The great photographers talk about the moment everything comes together to make a photograph.
They talk about how a photograph’s made rather than taken. This moment is what Thorston Overgaard calls “the moment of emotional inspiration.”
This moment is special. It’s the moment when a photograph captures life. When we look at street photography you are looking at the capturing of something that we see every day.
Why would we need to capture something that I could walk down a street to see. It boils down to documenting that moment or capturing those moments for the world.
I tend to want to show people my photos. There might be several reasons for that. It might be out of ego. It might be to show them something about an area. Or it might be to express a feeling.
All the great photos were taken by the photographer for the photographer. Take photos for yourself. Take photos because you see something in the moment. Take photos when you feel that emotion. That moment.
When we look at a great photo, we assume that was the only one taken. We figure that it was a moment frozen in time. One shot and the photographer moved on or the moment was gone. This is rarely the case.
You will take a tremendous amount of photos to make that one. To make one decent image that captures that emotion you were feeling. All the great photographers throughout history and those practicing today speak to this.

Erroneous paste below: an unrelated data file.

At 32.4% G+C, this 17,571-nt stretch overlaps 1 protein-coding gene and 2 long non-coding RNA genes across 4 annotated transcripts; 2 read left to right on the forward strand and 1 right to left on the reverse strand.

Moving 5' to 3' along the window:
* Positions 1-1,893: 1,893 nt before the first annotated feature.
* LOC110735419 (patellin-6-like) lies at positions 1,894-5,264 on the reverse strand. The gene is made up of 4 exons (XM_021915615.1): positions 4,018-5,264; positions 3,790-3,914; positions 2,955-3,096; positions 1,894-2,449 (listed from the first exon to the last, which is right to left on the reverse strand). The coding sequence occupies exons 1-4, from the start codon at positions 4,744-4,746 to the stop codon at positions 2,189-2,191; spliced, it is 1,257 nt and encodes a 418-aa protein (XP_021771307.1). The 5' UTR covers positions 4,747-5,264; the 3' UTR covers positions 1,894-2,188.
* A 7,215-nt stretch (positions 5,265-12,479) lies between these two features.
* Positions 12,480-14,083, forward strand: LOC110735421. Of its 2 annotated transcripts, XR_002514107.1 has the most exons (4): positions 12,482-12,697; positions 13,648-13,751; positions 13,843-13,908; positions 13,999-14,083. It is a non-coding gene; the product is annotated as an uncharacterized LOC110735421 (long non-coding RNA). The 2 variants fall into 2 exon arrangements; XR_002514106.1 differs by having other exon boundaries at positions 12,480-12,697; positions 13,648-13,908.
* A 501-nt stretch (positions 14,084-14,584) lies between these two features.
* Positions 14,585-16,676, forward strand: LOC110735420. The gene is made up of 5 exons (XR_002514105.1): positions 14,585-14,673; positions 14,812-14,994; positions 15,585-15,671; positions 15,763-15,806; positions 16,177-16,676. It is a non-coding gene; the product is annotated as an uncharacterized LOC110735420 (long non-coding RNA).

You have to take many photos to get a good one.
I don’t just mean many photos of the area or that day. I mean of that particular moment. This is hard for me. Since I’ve been shooting film it has become more difficult. If I was to take many images of one moment I could end up using a entire roll. It poses the question, “Is this moment important enough.” It’s ok to take one photo.
Take more of the moments you feel are necessary. Push the scene and take a lot more.
You will know when it’s appropriate. You’ll know when you have a moment you need to press further. Make the most of it. Capture its full potential. Its full emotional inspiration.
If you’re going to take your camera for a walk, look for opportunities. Let your instinct serve you. Invest in taking more. Take much more than you would think.
When I look at two photographers. I’m speaking to the day of digital cameras. Look at two people shooting with their cameras on a walk. One taking lots of photos and the other just taking one here or there. I can almost guarantee that the person shooting more will come back with better photos.
More opportunity presents more opportunities.
Inspirational moments arise. They will be fleeting. There are some that last and others that fade. A good photographer is ready to capture those moments.
Those moments that last should be worked. They can be worked. Take more photos. See what you can make the photograph do. We talk about not taking a picture but instead making a photograph. I think you can take an inspirational moment and make it last. Record it for history.
Document it for the world. People far too often pass these everyday moments. They can’t or don’t take the time to recognize or explore the people around them. The moments around them.
With each day you photograph, you will move towards something more challenging. This is what we like to do. We like to create challenging images that inspire. We want to capture the emotions of life around us. We want to capture that moment.
Sometimes that moment is fleeting and other times it lasts. All our moments are different and its up to you how it gets captured. It’s your duty to capture that moment and document it for the world.
It is your duty.